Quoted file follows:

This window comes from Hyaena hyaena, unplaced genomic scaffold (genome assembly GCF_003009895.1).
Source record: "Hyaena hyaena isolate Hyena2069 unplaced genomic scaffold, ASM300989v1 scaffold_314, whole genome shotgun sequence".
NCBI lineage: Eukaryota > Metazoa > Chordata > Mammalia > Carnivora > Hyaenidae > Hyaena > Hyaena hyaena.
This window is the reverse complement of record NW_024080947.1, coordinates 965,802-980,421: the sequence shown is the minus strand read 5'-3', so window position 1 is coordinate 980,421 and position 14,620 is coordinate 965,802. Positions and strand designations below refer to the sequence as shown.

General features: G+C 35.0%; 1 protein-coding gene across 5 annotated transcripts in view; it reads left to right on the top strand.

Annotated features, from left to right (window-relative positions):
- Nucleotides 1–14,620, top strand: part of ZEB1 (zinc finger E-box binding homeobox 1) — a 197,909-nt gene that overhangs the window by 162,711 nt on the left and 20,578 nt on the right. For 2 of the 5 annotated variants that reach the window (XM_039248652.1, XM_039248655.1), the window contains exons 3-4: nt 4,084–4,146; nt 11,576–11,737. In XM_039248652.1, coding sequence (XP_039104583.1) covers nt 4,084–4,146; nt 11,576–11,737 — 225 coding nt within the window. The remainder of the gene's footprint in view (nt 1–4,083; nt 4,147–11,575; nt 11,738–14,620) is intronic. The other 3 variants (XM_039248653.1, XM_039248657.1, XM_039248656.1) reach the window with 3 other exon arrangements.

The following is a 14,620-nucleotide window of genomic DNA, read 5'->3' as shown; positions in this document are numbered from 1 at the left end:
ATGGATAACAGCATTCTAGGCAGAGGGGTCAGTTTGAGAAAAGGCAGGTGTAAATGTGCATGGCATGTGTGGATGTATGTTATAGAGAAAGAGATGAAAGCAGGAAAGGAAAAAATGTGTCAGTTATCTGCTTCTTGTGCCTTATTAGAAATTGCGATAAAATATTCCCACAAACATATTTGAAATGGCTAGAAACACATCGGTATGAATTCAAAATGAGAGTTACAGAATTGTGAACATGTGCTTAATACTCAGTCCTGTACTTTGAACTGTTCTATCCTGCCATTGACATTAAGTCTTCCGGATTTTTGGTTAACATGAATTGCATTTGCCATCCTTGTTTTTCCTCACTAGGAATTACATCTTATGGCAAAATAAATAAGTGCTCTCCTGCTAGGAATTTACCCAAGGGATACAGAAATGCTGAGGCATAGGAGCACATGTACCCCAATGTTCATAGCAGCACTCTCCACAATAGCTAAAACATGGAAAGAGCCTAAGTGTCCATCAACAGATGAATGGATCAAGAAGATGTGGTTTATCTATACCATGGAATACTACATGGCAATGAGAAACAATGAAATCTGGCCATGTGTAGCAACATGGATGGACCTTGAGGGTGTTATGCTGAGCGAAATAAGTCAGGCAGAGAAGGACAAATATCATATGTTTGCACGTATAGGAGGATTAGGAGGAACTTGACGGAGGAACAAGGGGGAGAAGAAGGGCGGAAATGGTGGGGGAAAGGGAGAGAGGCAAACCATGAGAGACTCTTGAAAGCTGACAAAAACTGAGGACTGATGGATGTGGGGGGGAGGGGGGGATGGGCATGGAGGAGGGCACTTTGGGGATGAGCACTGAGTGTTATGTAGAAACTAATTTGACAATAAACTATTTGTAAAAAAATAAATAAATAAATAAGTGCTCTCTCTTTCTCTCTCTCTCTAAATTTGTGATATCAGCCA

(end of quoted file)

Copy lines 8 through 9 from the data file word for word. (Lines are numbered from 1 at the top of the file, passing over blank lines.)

The following is a 14,620-nucleotide window of genomic DNA, read 5'->3' as shown; positions in this document are numbered from 1 at the left end:
ATGGATAACAGCATTCTAGGCAGAGGGGTCAGTTTGAGAAAAGGCAGGTGTAAATGTGCATGGCATGTGTGGATGTATGTTATAGAGAAAGAGATGAAAGCAGGAAAGGAAAAAATGTGTCAGTTATCTGCTTCTTGTGCCTTATTAGAAATTGCGATAAAATATTCCCACAAACATATTTGAAATGGCTAGAAACACATCGGTATGAATTCAAAATGAGAGTTACAGAATTGTGAACATGTGCTTAATACTCAGTCCTGTACTTTGAACTGTTCTATCCTGCCATTGACATTAAGTCTTCCGGATTTTTGGTTAACATGAATTGCATTTGCCATCCTTGTTTTTCCTCACTAGGAATTACATCTTATGGCAAAATAAATAAGTGCTCTCCTGCTAGGAATTTACCCAAGGGATACAGAAATGCTGAGGCATAGGAGCACATGTACCCCAATGTTCATAGCAGCACTCTCCACAATAGCTAAAACATGGAAAGAGCCTAAGTGTCCATCAACAGATGAATGGATCAAGAAGATGTGGTTTATCTATACCATGGAATACTACATGGCAATGAGAAACAATGAAATCTGGCCATGTGTAGCAACATGGATGGACCTTGAGGGTGTTATGCTGAGCGAAATAAGTCAGGCAGAGAAGGACAAATATCATATGTTTGCACGTATAGGAGGATTAGGAGGAACTTGACGGAGGAACAAGGGGGAGAAGAAGGGCGGAAATGGTGGGGGAAAGGGAGAGAGGCAAACCATGAGAGACTCTTGAAAGCTGACAAAAACTGAGGACTGATGGATGTGGGGGGGAGGGGGGGATGGGCATGGAGGAGGGCACTTTGGGGATGAGCACTGAGTGTTATGTAGAAACTAATTTGACAATAAACTATTTGTAAAAAAATAAATAAATAAATAAGTGCTCTCTCTTTCTCTCTCTCTCTAAATTTGTGATATCAGCCA